WASHINGTON - This week, the U.S. Energy Information Administration (EIA) announced that our nation had reached its highest level of oil and natural gas production since 1998, surpassing 6 million barrels per day (bbl/d) output for the first time in 14 years. Impressive? Absolutely. Surprising? Not really.
As development of America’s onshore shale plays further take hold, safe, responsible, job-creating oil and natural gas production has surged to record levels. In North Dakota alone, April daily production averaged 609,373 barrels—surpassing Alaska in crude oil production and second only to Texas, where the Eagle Ford and Barnett Shales have again revived Texas as the capital of America’s oil and natural gas industry.
And as American oil and natural gas production surges — driven overwhelmingly by independent operators — the geopolitical landscape is changing. As highlighted by the Financial Times, advancement of American energy production has even the world’s largest energy suppliers turning their heads:
“At a seminar in the Opec headquarters in Vienna on Wednesday, the rise in US oil supplies was the shadow that fell over every discussion. Over the past three years, the US has accounted for the entire net increase in global oil output, excluding Opec members and former Soviet republics.”
“Advances in the techniques of horizontal drilling and hydraulic fracturing, first applied to shale gas reserves, are now making it possible to develop US oil in reserves previously commercially unviable.”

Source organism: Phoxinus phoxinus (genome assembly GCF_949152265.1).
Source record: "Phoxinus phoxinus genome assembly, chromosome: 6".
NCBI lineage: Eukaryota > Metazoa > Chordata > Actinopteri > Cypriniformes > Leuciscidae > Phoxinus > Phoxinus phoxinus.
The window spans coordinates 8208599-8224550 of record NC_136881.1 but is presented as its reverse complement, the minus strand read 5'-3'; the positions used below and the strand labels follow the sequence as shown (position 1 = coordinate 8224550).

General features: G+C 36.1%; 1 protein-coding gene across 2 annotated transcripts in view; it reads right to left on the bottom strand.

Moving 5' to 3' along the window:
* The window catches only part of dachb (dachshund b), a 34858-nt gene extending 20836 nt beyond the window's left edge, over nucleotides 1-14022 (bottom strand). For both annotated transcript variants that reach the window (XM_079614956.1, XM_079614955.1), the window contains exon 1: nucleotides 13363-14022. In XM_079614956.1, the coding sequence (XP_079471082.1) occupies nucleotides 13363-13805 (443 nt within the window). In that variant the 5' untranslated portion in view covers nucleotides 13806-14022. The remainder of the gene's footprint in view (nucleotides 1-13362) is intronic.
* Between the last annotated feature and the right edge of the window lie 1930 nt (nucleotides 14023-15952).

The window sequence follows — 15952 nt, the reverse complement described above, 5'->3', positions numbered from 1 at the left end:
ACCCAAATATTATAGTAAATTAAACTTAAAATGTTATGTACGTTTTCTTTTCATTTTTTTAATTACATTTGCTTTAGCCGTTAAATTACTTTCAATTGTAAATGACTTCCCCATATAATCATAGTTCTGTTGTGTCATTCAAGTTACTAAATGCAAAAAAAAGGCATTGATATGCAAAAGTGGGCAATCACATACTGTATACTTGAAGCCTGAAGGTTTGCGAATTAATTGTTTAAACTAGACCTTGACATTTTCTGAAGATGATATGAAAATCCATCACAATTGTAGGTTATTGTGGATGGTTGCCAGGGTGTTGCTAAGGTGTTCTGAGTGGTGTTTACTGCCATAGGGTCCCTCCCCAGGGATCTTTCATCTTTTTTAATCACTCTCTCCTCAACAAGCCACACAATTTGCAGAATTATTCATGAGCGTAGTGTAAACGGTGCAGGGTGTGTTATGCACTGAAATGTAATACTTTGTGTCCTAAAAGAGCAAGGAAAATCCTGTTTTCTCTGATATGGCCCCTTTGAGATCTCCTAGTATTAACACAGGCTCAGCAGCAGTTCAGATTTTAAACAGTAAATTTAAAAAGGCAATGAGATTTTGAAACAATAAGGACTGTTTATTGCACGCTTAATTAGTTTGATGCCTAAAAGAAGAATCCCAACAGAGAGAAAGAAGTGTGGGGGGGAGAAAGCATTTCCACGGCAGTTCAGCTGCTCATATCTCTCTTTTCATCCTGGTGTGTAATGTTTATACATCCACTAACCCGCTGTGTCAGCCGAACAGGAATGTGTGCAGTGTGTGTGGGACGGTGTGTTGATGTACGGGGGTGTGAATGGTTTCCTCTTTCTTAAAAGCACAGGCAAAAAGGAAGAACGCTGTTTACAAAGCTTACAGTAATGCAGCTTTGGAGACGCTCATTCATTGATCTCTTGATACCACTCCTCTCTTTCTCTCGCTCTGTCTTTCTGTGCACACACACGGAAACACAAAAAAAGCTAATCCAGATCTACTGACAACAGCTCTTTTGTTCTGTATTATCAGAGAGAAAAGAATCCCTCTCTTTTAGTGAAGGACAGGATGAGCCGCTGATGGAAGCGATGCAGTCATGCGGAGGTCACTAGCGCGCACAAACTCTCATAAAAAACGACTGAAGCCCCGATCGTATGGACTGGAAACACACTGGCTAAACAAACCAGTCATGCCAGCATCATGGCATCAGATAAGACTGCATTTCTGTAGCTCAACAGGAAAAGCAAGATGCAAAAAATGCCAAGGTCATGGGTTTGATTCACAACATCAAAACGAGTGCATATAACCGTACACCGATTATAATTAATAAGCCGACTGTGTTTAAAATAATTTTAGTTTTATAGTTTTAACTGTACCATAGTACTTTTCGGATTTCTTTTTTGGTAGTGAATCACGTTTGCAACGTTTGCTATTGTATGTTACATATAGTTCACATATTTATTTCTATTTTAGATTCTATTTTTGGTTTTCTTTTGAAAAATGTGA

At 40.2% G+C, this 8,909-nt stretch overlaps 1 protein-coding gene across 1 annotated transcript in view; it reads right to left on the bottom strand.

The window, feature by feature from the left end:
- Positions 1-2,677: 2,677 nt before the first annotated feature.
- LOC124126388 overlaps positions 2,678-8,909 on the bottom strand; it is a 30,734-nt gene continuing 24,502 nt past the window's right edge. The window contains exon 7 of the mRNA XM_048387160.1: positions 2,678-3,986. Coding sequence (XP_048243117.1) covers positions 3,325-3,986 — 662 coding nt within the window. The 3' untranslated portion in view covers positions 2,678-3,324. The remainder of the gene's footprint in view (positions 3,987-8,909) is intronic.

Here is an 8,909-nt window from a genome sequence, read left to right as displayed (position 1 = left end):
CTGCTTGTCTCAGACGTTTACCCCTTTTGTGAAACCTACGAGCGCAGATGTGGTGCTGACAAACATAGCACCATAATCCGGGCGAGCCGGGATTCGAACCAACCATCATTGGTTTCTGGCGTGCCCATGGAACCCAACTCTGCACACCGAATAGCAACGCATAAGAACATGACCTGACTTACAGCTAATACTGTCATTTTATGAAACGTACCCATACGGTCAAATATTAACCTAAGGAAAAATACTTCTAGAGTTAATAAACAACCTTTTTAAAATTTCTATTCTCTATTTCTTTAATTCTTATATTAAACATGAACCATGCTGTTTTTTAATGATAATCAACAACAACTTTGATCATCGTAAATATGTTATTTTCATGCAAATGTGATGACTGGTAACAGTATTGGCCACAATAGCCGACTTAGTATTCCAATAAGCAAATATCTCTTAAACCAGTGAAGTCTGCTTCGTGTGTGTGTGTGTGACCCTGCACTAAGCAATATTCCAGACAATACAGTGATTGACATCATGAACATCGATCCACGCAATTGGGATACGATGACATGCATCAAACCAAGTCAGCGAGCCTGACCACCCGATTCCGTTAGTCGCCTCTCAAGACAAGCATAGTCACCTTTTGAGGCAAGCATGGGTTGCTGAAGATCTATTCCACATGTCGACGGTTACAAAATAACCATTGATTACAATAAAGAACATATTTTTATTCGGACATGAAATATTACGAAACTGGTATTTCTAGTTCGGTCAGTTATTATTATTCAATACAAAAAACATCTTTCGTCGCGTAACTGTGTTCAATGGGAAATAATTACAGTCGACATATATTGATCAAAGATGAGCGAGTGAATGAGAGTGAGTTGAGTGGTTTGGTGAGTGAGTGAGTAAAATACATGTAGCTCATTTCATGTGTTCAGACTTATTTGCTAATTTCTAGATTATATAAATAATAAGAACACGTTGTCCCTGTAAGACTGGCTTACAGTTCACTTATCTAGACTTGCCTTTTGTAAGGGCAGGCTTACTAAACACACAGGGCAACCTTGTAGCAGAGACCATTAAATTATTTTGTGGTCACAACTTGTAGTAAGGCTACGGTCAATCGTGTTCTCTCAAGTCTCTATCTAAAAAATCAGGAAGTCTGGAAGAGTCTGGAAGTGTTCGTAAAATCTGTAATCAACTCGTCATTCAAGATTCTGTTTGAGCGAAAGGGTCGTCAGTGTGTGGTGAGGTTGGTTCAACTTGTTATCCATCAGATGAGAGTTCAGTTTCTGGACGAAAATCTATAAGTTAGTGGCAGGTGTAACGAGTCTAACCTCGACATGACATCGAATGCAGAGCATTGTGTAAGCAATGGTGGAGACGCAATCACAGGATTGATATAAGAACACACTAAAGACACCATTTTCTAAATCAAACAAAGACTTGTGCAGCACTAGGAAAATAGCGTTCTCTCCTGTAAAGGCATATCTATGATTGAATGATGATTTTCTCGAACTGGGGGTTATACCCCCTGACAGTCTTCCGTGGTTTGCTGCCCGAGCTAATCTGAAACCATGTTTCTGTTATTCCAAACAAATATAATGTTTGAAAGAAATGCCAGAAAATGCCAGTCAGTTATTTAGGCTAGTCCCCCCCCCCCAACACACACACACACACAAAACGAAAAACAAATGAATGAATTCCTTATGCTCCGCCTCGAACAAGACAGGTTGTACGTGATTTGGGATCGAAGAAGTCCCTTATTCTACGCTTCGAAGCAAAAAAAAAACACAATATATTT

“The US increased output of crude oil and other liquid hydrocarbons by 1.1m barrels a day during 2008-11. In that time, other countries that are not Opec members or former Soviet republics lost a net 200,000 barrels per day, according to the BP statistical review, a standard industry reference, published on Wednesday. The rise of US shale oil, along with other sources such as Canada’s tar sands, is raising the prospect that Opec’s share of the global market for crude, and hence its influence over the price, could be undermined.” (Financial Times, 6/14/12)
And as Reuters columnist John Kemp writes, the impact of increased North American production on the global energy dynamic could be dramatic:
“The distribution of unconventional and deepwater oil resources is very different from conventional fields. The majority of unconventional fields lie outside the unstable areas of the Middle East.”
“As a result, most of the increase in global oil output over the next decade is projected to come from the western hemisphere. OPEC’s share of global oil production is set to decline for the first time since the 1980s, diluting the cartel’s influence on prices.”
“Rising North American production may not make the region self-sufficient, but it could still transform the dynamics of the market. ‘If I was an OPEC minister I would be concerned,’ according to Paul Stevens, a senior research fellow at the Chatham House Royal Institute of International Affairs in London.” (Reuters, 6/14/12)
Further, and as world-renowned energy expert, Daniel Yergin, underscores in a recent New York Times column titled “America’s New Energy Reality”:
America’s new story for energy is still unfolding. It includes the continuing development and expansion of renewables and increased energy efficiency, both of which will be essential to our future energy mix. But what is striking is this great revival in oil and gas production in the United States, with wide impacts on jobs, economic development and the competitiveness of American industry. This new reality requires a new way of thinking and talking about America’s improving energy position and how to facilitate this growth in an environmentally sound way — recognizing the considerable benefits this will bring in an era of economic uncertainty.
While North America is just one piece in the global oil and natural gas supply puzzle, increased American energy production — made possible largely by America’s independents — is truly altering the global energy paradigm. It is imperative that leaders in Washington ensure that common sense tax and access polices are in place. It’s truly a matter of economic health and, above all, energy security for America.